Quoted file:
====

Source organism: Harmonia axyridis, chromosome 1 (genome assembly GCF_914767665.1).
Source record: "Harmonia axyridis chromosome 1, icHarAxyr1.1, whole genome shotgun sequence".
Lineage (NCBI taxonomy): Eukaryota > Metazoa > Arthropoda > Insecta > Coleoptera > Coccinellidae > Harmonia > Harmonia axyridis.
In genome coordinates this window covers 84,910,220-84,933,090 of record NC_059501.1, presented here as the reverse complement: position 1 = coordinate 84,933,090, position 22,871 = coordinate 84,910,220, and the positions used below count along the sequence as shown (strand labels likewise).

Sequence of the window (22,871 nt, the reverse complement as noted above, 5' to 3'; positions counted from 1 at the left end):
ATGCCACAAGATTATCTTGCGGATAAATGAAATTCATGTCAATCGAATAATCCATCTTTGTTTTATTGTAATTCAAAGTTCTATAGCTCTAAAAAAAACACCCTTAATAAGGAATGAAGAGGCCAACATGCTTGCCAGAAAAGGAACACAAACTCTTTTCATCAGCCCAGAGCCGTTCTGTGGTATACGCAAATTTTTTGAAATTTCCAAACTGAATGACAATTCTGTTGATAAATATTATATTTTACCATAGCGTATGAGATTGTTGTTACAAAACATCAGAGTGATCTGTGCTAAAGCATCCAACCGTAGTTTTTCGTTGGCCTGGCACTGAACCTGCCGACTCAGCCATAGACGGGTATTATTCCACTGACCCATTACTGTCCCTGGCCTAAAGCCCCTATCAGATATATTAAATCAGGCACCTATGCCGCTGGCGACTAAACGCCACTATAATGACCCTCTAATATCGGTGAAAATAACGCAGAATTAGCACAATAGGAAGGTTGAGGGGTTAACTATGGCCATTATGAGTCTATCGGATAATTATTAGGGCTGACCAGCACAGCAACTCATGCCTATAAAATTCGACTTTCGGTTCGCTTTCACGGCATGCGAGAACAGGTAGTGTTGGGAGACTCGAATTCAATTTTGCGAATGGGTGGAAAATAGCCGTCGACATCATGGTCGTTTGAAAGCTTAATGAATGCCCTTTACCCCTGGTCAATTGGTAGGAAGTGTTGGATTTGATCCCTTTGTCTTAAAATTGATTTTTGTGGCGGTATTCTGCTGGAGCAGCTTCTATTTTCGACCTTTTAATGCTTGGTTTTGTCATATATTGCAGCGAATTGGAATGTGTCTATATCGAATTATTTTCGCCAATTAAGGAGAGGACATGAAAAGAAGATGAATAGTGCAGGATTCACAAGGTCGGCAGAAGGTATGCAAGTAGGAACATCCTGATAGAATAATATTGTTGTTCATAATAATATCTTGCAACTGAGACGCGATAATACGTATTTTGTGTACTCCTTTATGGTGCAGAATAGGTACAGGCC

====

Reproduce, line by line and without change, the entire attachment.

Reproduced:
Source organism: Harmonia axyridis, chromosome 1 (genome assembly GCF_914767665.1).
Source record: "Harmonia axyridis chromosome 1, icHarAxyr1.1, whole genome shotgun sequence".
Lineage (NCBI taxonomy): Eukaryota > Metazoa > Arthropoda > Insecta > Coleoptera > Coccinellidae > Harmonia > Harmonia axyridis.
In genome coordinates this window covers 84,910,220-84,933,090 of record NC_059501.1, presented here as the reverse complement: position 1 = coordinate 84,933,090, position 22,871 = coordinate 84,910,220, and the positions used below count along the sequence as shown (strand labels likewise).

Sequence of the window (22,871 nt, the reverse complement as noted above, 5' to 3'; positions counted from 1 at the left end):
ATGCCACAAGATTATCTTGCGGATAAATGAAATTCATGTCAATCGAATAATCCATCTTTGTTTTATTGTAATTCAAAGTTCTATAGCTCTAAAAAAAACACCCTTAATAAGGAATGAAGAGGCCAACATGCTTGCCAGAAAAGGAACACAAACTCTTTTCATCAGCCCAGAGCCGTTCTGTGGTATACGCAAATTTTTTGAAATTTCCAAACTGAATGACAATTCTGTTGATAAATATTATATTTTACCATAGCGTATGAGATTGTTGTTACAAAACATCAGAGTGATCTGTGCTAAAGCATCCAACCGTAGTTTTTCGTTGGCCTGGCACTGAACCTGCCGACTCAGCCATAGACGGGTATTATTCCACTGACCCATTACTGTCCCTGGCCTAAAGCCCCTATCAGATATATTAAATCAGGCACCTATGCCGCTGGCGACTAAACGCCACTATAATGACCCTCTAATATCGGTGAAAATAACGCAGAATTAGCACAATAGGAAGGTTGAGGGGTTAACTATGGCCATTATGAGTCTATCGGATAATTATTAGGGCTGACCAGCACAGCAACTCATGCCTATAAAATTCGACTTTCGGTTCGCTTTCACGGCATGCGAGAACAGGTAGTGTTGGGAGACTCGAATTCAATTTTGCGAATGGGTGGAAAATAGCCGTCGACATCATGGTCGTTTGAAAGCTTAATGAATGCCCTTTACCCCTGGTCAATTGGTAGGAAGTGTTGGATTTGATCCCTTTGTCTTAAAATTGATTTTTGTGGCGGTATTCTGCTGGAGCAGCTTCTATTTTCGACCTTTTAATGCTTGGTTTTGTCATATATTGCAGCGAATTGGAATGTGTCTATATCGAATTATTTTCGCCAATTAAGGAGAGGACATGAAAAGAAGATGAATAGTGCAGGATTCACAAGGTCGGCAGAAGGTATGCAAGTAGGAACATCCTGATAGAATAATATTGTTGTTCATAATAATATCTTGCAACTGAGACGCGATAATACGTATTTTGTGTACTCCTTTATGGTGCAGAATAGGTACAGGCC